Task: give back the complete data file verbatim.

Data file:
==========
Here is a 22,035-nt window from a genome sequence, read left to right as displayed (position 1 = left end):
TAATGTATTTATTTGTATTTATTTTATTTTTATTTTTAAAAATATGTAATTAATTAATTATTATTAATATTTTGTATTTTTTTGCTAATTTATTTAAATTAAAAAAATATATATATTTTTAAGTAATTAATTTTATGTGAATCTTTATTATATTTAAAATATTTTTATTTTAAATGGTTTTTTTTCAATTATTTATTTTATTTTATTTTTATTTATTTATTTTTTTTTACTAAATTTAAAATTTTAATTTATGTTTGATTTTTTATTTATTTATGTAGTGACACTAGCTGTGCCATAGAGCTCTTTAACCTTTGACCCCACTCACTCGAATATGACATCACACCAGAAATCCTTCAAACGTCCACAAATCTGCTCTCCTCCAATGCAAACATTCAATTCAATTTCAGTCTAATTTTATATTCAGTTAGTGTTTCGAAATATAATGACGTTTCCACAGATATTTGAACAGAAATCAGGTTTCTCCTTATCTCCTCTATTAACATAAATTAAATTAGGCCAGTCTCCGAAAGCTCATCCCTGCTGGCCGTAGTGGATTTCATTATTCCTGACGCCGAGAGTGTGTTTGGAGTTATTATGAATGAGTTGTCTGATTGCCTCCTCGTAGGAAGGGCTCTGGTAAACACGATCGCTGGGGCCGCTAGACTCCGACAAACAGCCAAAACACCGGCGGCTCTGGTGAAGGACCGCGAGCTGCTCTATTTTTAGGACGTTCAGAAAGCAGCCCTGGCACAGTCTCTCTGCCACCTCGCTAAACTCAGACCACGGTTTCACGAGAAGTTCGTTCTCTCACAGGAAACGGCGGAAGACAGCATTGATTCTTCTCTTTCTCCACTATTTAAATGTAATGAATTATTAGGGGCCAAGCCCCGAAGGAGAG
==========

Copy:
Here is a 22,035-nt window from a genome sequence, read left to right as displayed (position 1 = left end):
TAATGTATTTATTTGTATTTATTTTATTTTTATTTTTAAAAATATGTAATTAATTAATTATTATTAATATTTTGTATTTTTTTGCTAATTTATTTAAATTAAAAAAATATATATATTTTTAAGTAATTAATTTTATGTGAATCTTTATTATATTTAAAATATTTTTATTTTAAATGGTTTTTTTTCAATTATTTATTTTATTTTATTTTTATTTATTTATTTTTTTTTACTAAATTTAAAATTTTAATTTATGTTTGATTTTTTATTTATTTATGTAGTGACACTAGCTGTGCCATAGAGCTCTTTAACCTTTGACCCCACTCACTCGAATATGACATCACACCAGAAATCCTTCAAACGTCCACAAATCTGCTCTCCTCCAATGCAAACATTCAATTCAATTTCAGTCTAATTTTATATTCAGTTAGTGTTTCGAAATATAATGACGTTTCCACAGATATTTGAACAGAAATCAGGTTTCTCCTTATCTCCTCTATTAACATAAATTAAATTAGGCCAGTCTCCGAAAGCTCATCCCTGCTGGCCGTAGTGGATTTCATTATTCCTGACGCCGAGAGTGTGTTTGGAGTTATTATGAATGAGTTGTCTGATTGCCTCCTCGTAGGAAGGGCTCTGGTAAACACGATCGCTGGGGCCGCTAGACTCCGACAAACAGCCAAAACACCGGCGGCTCTGGTGAAGGACCGCGAGCTGCTCTATTTTTAGGACGTTCAGAAAGCAGCCCTGGCACAGTCTCTCTGCCACCTCGCTAAACTCAGACCACGGTTTCACGAGAAGTTCGTTCTCTCACAGGAAACGGCGGAAGACAGCATTGATTCTTCTCTTTCTCCACTATTTAAATGTAATGAATTATTAGGGGCCAAGCCCCGAAGGAGAG